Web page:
Heart attack rates fall after smoking bans enacted
STATEWIDE, NC (WECT) – Emergency room visits by North Carolina residents experiencing heart attacks have declined by 21 percent since the January 2010 start of the state's Smoke-Free Restaurants and Bars law, according to the NC Division of Public Health.
The report cites studies from a number of communities, states and countries that show similar declines in heart attack rates after enacting tobacco-free policies.
"We pushed for passage of this law because we knew it would save lives," said Governor Bev Perdue, who signed the law into effect. "Our goal was to protect workers and patrons from breathing secondhand smoke and we are seeing positive results."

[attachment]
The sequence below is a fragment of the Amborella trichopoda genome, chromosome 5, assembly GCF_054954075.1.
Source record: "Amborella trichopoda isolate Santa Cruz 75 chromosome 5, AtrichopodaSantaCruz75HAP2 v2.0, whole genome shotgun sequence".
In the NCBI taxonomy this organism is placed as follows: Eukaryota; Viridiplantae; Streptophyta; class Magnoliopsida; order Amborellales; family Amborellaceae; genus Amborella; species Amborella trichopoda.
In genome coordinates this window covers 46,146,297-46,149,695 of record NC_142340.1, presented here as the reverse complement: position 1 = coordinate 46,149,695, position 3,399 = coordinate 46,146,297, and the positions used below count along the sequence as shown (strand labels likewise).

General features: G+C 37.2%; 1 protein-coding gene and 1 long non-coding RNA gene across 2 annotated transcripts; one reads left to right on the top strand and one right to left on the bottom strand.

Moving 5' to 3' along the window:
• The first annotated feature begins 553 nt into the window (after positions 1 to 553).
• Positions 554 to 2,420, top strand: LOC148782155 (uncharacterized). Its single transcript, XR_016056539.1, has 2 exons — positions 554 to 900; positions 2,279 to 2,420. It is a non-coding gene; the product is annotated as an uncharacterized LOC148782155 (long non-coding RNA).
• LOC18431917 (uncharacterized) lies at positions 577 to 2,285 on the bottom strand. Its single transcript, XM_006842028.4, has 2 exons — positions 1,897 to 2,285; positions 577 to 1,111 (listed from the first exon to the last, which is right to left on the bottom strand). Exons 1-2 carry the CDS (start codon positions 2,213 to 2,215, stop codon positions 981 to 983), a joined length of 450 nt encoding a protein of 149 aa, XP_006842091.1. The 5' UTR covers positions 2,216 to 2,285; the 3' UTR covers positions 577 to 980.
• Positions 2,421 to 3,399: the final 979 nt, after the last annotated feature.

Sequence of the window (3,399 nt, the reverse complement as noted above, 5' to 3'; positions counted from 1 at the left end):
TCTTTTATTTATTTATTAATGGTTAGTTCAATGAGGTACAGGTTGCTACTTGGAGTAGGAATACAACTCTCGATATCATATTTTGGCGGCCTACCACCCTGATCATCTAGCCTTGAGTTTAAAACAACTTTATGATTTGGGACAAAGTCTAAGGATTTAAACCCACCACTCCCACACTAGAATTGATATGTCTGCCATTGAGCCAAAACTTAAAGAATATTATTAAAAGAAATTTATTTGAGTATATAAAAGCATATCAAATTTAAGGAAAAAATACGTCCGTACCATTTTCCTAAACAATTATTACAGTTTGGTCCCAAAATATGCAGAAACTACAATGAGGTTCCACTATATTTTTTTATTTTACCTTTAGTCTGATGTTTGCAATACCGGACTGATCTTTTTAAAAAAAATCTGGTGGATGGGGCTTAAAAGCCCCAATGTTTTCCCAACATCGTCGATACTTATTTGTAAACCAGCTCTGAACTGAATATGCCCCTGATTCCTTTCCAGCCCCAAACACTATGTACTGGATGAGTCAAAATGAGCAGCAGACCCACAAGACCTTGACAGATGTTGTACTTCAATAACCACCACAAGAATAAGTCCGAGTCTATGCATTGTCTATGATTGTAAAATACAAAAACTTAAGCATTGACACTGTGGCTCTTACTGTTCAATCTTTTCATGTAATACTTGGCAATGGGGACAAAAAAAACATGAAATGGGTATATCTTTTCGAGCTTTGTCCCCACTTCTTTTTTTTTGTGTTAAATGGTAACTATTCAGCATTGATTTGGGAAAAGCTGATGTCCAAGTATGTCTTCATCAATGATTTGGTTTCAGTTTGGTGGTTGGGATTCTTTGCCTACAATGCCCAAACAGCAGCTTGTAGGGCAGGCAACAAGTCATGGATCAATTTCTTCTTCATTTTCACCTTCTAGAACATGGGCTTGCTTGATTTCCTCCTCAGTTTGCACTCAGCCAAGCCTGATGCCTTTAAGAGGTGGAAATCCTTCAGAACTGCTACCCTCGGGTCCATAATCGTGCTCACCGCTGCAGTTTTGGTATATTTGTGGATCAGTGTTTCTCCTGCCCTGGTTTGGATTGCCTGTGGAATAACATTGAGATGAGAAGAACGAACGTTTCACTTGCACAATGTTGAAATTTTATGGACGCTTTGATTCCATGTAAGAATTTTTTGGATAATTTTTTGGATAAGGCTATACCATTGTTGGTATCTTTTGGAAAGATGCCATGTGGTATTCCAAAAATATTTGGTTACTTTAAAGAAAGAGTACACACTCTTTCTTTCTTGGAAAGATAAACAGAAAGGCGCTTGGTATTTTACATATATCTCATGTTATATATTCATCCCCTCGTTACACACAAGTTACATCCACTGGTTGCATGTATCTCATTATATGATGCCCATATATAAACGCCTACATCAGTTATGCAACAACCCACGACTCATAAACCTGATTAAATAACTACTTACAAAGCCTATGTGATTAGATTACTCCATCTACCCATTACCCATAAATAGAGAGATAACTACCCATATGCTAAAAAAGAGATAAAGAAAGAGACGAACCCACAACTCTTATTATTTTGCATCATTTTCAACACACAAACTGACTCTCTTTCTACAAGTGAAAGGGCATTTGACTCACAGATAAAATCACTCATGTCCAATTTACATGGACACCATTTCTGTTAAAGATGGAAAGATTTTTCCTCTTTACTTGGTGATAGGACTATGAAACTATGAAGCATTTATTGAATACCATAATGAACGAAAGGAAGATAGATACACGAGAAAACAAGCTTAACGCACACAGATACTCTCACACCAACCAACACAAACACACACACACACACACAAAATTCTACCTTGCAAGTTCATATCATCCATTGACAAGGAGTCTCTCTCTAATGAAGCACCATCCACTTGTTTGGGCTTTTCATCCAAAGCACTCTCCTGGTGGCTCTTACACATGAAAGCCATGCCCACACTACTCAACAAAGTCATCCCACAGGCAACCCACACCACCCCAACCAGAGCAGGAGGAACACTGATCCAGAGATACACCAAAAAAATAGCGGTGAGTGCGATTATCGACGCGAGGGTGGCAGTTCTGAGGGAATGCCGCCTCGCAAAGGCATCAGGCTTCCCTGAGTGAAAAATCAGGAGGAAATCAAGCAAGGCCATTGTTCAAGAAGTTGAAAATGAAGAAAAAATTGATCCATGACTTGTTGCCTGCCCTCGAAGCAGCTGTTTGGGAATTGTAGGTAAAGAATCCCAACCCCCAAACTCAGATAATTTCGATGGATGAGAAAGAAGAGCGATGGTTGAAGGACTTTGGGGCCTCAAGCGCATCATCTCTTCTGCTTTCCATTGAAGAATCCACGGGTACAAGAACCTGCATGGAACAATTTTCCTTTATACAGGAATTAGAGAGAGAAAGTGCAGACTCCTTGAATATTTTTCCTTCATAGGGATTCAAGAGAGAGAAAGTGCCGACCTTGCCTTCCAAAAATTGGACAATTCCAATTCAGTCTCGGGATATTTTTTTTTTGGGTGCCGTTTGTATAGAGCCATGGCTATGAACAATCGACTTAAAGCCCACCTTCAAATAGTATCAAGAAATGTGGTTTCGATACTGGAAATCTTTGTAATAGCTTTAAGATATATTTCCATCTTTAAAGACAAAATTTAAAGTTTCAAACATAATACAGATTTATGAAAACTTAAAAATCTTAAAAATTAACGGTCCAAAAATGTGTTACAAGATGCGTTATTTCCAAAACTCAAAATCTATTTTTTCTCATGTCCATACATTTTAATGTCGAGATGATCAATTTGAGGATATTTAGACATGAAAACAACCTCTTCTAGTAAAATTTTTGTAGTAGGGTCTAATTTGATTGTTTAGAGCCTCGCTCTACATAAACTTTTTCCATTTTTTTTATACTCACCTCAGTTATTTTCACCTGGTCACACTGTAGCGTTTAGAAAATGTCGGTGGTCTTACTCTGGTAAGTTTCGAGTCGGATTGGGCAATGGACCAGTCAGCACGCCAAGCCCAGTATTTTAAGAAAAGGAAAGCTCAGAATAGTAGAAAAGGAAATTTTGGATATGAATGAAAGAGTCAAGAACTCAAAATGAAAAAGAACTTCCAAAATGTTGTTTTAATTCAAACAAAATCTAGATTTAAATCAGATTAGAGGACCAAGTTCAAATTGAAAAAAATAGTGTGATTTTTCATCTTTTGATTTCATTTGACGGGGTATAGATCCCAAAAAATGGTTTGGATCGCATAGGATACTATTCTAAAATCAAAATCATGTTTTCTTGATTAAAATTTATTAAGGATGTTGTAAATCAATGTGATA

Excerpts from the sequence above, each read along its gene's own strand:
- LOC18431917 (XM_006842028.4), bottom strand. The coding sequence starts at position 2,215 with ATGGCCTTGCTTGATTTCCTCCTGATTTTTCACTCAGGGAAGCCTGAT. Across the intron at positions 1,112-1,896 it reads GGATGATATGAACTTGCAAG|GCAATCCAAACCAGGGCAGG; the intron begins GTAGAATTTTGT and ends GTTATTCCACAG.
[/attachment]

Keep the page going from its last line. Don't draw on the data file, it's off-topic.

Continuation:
Heart attacks are more likely to happen in the hours after smoking because chemicals in tobacco smoke narrow the blood vessels, raise blood pressure and heart rate, according to the US Surgeon General's Reports from 2006 and 2010.
The Institute of Medicine has evaluated that smoke-free laws reduce heart attacks. The Centers for Disease Control also acknowledges that secondhand smoke exposure can also cause heart attacks.
According to reports, the decline in heart attacks in North Carolina in 2010 represent an estimated $3.3 to $4.8 million in health care cost savings.
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